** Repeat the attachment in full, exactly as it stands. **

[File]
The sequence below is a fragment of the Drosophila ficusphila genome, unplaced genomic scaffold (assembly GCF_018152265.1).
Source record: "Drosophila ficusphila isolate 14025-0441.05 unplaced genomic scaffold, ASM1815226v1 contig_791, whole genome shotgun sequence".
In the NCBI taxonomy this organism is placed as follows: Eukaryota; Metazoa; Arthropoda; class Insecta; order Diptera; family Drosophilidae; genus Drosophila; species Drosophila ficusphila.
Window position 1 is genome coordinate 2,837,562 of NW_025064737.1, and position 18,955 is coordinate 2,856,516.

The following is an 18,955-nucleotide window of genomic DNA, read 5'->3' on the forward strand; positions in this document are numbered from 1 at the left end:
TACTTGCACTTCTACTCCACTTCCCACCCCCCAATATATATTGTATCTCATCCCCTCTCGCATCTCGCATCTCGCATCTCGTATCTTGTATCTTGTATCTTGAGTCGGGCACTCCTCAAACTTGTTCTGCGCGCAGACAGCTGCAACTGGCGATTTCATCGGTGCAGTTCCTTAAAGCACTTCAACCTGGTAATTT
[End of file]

The sequence below is a fragment of the Drosophila ficusphila genome, unplaced genomic scaffold (assembly GCF_018152265.1).
Source record: "Drosophila ficusphila isolate 14025-0441.05 unplaced genomic scaffold, ASM1815226v1 contig_791, whole genome shotgun sequence".
In the NCBI taxonomy this organism is placed as follows: Eukaryota; Metazoa; Arthropoda; class Insecta; order Diptera; family Drosophilidae; genus Drosophila; species Drosophila ficusphila.
Window position 1 is genome coordinate 2,837,562 of NW_025064737.1, and position 18,955 is coordinate 2,856,516.

The following is an 18,955-nucleotide window of genomic DNA, read 5'->3' on the forward strand; positions in this document are numbered from 1 at the left end:
TACTTGCACTTCTACTCCACTTCCCACCCCCCAATATATATTGTATCTCATCCCCTCTCGCATCTCGCATCTCGCATCTCGTATCTTGTATCTTGTATCTTGAGTCGGGCACTCCTCAAACTTGTTCTGCGCGCAGACAGCTGCAACTGGCGATTTCATCGGTGCAGTTCCTTAAAGCACTTCAACCTGGTAATTT